• Protect your eyes from the sun, wear sunglasses with UV400 protection and a hat to prevent harmful UV rays from reaching your eyes. Consider UV protection for your eyes on overcast days as well, though UV rays may not be as strong, damage is still possible.
  • Quit smoking or don’t start.
  • Eat a healthy well-balanced diet full of antioxidants from berries, leafy greens, nuts and beans. Leading a healthy lifestyle to avoid the development of systemic conditions such as diabetes and hypertension is also helpful.

Going for a comprehensive eye exam regularly is important even if you’re not experiencing any symptoms. Your optometrist will help monitor your overall eye health, including the development and progression of cataracts.

Depending on your age and health history, the Canadian Association of Optometrists recommends adults have an eye exam every 2 years and children and seniors have an annual eye exam. Not sure when to have an eye exam? Click here to learn more from the CAO.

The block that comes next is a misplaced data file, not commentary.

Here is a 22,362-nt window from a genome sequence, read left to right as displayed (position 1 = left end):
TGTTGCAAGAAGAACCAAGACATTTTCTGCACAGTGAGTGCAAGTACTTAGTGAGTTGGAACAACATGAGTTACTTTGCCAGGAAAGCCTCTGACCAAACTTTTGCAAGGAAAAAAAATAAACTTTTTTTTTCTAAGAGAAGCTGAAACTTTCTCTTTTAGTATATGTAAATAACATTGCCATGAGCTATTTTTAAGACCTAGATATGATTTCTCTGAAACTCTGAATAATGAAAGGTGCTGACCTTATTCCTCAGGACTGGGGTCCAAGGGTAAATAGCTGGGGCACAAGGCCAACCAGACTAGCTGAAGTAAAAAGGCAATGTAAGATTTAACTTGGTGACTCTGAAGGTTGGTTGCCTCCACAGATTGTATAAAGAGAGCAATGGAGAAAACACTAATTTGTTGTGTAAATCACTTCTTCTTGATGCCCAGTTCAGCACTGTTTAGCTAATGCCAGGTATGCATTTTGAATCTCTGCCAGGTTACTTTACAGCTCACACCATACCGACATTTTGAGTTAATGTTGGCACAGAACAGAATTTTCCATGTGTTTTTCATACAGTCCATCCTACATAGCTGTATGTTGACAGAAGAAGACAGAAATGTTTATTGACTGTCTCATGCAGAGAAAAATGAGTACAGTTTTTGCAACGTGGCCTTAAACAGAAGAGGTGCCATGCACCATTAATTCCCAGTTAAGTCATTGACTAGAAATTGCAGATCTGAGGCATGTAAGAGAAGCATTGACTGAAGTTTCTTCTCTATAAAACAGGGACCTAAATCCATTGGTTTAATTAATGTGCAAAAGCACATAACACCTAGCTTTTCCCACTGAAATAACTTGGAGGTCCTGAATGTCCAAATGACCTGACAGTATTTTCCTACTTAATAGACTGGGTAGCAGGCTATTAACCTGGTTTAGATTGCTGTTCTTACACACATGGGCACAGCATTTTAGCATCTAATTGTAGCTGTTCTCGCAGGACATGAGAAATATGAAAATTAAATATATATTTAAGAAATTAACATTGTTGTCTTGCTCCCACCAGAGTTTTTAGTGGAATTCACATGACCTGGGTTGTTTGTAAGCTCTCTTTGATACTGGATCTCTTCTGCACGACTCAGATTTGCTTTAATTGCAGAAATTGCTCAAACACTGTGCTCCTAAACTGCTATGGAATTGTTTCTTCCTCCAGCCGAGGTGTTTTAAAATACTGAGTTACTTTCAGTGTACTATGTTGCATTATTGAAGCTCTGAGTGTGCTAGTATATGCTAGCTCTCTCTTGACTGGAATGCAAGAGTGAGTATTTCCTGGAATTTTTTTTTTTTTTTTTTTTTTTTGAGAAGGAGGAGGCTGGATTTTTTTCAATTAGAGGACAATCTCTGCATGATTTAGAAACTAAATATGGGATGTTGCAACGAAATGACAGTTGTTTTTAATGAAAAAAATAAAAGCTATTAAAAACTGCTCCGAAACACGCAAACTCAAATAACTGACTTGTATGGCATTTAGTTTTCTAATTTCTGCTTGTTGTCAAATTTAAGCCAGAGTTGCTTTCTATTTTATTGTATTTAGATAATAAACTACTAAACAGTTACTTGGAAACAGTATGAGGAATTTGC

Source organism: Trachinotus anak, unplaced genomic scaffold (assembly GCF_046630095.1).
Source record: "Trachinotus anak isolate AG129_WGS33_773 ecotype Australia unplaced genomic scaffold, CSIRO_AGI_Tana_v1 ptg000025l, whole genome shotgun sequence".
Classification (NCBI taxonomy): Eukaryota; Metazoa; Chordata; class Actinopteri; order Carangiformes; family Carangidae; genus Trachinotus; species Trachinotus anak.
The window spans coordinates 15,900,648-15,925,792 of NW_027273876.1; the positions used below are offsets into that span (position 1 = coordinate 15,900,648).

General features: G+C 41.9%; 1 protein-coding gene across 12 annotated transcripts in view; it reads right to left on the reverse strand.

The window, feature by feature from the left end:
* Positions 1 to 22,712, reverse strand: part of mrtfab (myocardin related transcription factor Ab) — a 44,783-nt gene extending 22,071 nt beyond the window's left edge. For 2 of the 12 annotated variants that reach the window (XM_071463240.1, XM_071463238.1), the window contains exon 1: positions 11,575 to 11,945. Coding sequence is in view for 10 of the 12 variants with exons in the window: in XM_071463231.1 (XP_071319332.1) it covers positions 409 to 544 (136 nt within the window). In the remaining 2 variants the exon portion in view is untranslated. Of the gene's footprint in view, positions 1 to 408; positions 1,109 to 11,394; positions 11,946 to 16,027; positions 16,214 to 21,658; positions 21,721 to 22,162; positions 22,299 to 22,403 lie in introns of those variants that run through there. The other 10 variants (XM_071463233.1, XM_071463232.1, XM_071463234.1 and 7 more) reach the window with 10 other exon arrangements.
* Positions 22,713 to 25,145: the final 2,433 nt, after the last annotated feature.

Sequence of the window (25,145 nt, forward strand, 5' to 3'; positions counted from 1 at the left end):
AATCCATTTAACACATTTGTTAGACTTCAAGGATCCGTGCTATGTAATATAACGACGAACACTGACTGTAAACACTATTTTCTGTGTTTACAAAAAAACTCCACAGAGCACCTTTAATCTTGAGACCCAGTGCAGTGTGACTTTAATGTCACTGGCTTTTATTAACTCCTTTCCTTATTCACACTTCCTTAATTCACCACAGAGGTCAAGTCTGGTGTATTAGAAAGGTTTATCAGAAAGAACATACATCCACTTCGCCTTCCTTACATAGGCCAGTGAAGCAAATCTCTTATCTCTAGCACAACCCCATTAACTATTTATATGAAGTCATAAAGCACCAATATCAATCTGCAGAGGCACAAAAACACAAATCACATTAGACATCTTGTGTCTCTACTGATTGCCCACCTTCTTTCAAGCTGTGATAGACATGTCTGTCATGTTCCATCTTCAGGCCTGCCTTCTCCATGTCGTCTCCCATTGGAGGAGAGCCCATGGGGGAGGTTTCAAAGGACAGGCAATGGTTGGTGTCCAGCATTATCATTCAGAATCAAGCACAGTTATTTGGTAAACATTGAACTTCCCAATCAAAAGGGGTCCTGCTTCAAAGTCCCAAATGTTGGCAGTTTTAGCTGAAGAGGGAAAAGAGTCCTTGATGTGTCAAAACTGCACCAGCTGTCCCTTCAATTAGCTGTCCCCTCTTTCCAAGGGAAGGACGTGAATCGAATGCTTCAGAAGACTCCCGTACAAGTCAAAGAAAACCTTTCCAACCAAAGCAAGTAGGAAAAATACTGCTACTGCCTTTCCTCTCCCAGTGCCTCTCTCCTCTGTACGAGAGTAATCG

Book an EYE EXAM today!

What is Age-Related Macular Degeneration?

What is Age-Related Macular Degeneration?

Age-related macular degeneration, often indicated as AMD, is an eye disease that affects your central vision.

The macula is the central part of the retina located at the back of the eye. It is responsible for detailed vision. With macular degeneration, you will lose the ability to see things directly in front of you. Daily activities such as reading, driving, and recognizing people’s faces require seeing detail and are therefore most affected.


There are two types of AMD:

Dry AMD is most common and accounts for 90% of all cases. It develops when tiny clumps of protein, called drusen, form under your macula. These protein deposits can thin your macula. Dry AMD is considered milder and generally develops slowly over time.

Wet AMD is less common but more serious. It’s characterized as scarring caused by bleeding of weak blood vessels or growth of abnormal blood vessels under the retina. This form of age-related macular degeneration can quickly lead to central vision loss.